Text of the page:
Death and war and a Czech barn dance

The Johannes Quar­tet at the Philadel­phia Cham­ber Music Society

3 minute read
Pieter Bruegel the Elder, “The Peasant Dance”
Pieter Bruegel the Elder, “The Peasant Dance”

The Johannes Quartet spent the first half of their Philadelphia Chamber Music Society program delving into two pieces that have powerful, harrowing links to their composer’s lives.

Mendelssohn wrote his 1847 String Quartet in F Minor just after the death of his sister and just before his own death. Bartók composed his sixth string quartet in 1939, just after the beginning of World War II, at a time when he had to cope with the illness and death of his mother, in addition to the onslaught of war and the rise of fascism in his native Hungary.

When I first started listening to the Johannes Quartet’s first violin many years ago, I was struck by the way Soovin Kim varied his style and approach as he moved between composers and historical eras. The Johannes Quartet displays that same interpretative virtuosity.

The first movement of the Mendelssohn sounded like a speech by a great actor as it expressed all the conflicting emotions of a human soul faced with an irremediable catastrophe. The quartet maintained the emotional intensity as they moved into the halfhearted resolution of the second movement, the poignancy of the third, and a finale that offered none of the relief we moderns call closure.

A mesto mix

The Bartók quartet has an unusual structure. The first three movements begin with a theme Bartók labeled Mesto, which means “sadly” or “mournfully.” The mesto theme is played by the viola in the first movement, and other instruments take it up in the later movements. In the fourth movement, it becomes the main subject. The Johannes once again produced a reading that captured all the emotional range of a script that includes satirical marches and a sardonic burlesque along with the sadness.

The third item on the program, Dvořák's String Quintet in G Minor, offered some relief after the seriousness of the first half. Dvořák’s score isn’t burdened with any serious emotional freight. When you hear a big surge in the first movement, you can just enjoy it for its own sake. The second movement is a rustic dance, with the kind of foot-stomping, heavily accented beat that always sounds more attractive when it’s played on strings.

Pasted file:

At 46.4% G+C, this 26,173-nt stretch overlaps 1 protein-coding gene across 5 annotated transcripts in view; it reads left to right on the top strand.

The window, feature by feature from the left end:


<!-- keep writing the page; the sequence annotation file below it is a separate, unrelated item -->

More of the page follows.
String quartets frequently vary their programs by inviting a guest. The members of the Johannes Quartet all have strong connections to Philadelphia, and they seem to favor Philadelphia musicians when they make their PCMS appearances. For their Chamber Society program last season, they partnered with Roberto Díaz, the current president of the Curtis Institute and the former principal viola of the Philadelphia Orchestra. For the Dvořák, the fifth musician was another pillar of the Philadelphia music scene, the orchestra’s principal bass, Harold Robinson.

Robinson can produce fascinating solos on his instrument, but in this case he blended with the group and added body, as he and his colleagues do with the orchestra. In the orchestra, the bass players stand on the side, and it’s easy to take their contributions for granted. The standard staging arrangement for a quintet placed Robinson in the center of the stage, facing the audience, and you could observe the intense concentration he applies to every note.

What, When, Where

Philadelphia Chamber Music Society, Johannes Quartet with Harold Robinson: Mendelssohn, String Quartet in F Minor. Bartók, String Quartet No. 6. Dvořák, String Quintet in G Major. Johannes Quartet: Soovin Kim and Jessica Lee, violins; Choong-Jin Chang, viola; Peter Stumpf, cello. Harold Robinson, double bass.

November 20, 2014 at the Perelman Theater, Kimmel Center for the Performing Arts, Broad and Spruce Streets, Philadelphia.

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